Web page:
Note that interest fees, or your annual percentage rate (APR), can get pretty high. The Federal Reserve found that the average annual APR for credit cards in the first quarter of 2021 was 15.91%. This means that if you had a balance of $1,000, you would be charged $159.10 in interest.

Credit Card Networks

A credit card network — Visa, Mastercard, Discover and American Express — enables merchants and issuers to conduct transactions by facilitating each purchase. In essence, it serves as a middleman.

Card networks, also known as card associations, make money through the fees charged each time the card is swiped. This fee covers fund transfers from each bank, providing data to the merchant and more. The more transactions there are, the more money they make.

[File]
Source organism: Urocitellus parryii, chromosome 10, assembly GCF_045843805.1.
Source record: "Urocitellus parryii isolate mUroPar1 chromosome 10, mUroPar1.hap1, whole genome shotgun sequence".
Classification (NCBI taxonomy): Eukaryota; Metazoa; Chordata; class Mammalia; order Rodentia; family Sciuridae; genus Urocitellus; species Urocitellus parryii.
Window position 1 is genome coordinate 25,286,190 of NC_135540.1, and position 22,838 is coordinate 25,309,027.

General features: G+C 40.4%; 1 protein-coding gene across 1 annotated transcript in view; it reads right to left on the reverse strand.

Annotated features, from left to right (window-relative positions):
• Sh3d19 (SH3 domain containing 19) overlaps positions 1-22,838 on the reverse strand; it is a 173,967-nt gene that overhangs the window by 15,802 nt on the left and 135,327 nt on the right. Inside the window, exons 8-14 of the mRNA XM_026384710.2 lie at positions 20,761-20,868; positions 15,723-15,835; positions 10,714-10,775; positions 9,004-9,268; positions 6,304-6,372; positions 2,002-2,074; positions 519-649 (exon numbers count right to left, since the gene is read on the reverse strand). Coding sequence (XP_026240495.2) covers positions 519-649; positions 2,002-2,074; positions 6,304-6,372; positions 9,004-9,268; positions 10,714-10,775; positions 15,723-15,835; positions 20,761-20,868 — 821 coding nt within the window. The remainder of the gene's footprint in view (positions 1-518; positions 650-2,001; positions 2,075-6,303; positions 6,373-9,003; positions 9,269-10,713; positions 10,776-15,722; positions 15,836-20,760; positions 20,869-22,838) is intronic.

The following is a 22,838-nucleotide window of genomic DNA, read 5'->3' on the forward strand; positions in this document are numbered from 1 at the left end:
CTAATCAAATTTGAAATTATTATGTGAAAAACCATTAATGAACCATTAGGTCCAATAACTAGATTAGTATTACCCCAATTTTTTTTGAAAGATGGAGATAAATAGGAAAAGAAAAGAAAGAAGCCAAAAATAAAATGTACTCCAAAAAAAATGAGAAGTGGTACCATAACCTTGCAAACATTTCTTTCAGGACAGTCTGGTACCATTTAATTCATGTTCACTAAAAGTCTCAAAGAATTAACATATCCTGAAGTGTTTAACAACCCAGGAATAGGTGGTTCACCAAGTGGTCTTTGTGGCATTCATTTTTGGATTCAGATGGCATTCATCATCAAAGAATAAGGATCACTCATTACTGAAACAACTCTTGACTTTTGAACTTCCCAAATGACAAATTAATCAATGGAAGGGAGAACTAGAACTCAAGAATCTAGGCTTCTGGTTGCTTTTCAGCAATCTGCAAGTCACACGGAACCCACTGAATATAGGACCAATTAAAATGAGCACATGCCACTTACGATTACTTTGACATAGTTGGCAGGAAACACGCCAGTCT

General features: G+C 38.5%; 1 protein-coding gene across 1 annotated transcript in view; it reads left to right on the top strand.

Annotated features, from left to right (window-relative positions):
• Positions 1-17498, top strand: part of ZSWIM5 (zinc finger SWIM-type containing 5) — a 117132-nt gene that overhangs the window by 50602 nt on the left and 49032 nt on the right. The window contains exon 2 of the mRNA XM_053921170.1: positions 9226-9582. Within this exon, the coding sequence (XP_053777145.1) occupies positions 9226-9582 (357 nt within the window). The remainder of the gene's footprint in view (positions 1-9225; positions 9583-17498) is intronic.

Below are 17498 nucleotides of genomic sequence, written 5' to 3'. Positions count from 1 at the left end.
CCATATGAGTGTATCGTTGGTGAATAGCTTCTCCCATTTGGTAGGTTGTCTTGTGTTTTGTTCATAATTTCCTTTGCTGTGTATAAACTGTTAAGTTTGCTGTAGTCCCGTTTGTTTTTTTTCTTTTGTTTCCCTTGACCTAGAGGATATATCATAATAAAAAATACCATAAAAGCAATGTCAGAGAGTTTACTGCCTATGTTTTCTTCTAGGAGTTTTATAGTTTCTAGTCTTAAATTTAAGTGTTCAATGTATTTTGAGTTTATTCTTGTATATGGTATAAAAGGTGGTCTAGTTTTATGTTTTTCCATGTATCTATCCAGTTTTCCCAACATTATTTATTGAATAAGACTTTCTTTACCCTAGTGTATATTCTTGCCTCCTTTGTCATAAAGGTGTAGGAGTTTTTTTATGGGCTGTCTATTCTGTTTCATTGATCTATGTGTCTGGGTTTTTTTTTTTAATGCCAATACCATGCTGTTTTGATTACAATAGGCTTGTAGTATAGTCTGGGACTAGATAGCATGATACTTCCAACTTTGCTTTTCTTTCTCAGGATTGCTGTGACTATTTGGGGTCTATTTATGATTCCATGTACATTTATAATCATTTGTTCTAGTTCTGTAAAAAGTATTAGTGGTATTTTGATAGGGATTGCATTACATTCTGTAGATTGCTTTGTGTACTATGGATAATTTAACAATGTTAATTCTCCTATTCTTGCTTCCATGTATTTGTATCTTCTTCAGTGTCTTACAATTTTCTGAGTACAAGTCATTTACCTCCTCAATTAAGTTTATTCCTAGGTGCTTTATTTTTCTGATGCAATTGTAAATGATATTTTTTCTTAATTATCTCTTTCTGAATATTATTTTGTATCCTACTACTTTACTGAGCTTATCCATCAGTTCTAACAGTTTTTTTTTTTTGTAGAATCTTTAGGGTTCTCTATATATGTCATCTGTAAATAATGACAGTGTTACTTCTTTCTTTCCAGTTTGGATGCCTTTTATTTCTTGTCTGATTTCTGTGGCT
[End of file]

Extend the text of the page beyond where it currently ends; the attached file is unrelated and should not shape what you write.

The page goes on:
Credit Card Processors

Card issuers and merchant banks typically don’t communicate directly with each other — they do so through credit card processors. They work in the background to ensure each transaction is processed securely and lets the card network know about it. Similar to networks, credit card processors make money from a percentage of each transaction made between a cardholder and a merchant.

An illustration of a woman learning about how credit card companies make a profit.

3 Sources of Income for Credit Card Companies

Consumers and merchants contribute the most to a credit card company’s profit, but this eventually gets split between the different parties involved. Learn more about how a credit card company can make money below.

Ways to Earn Profit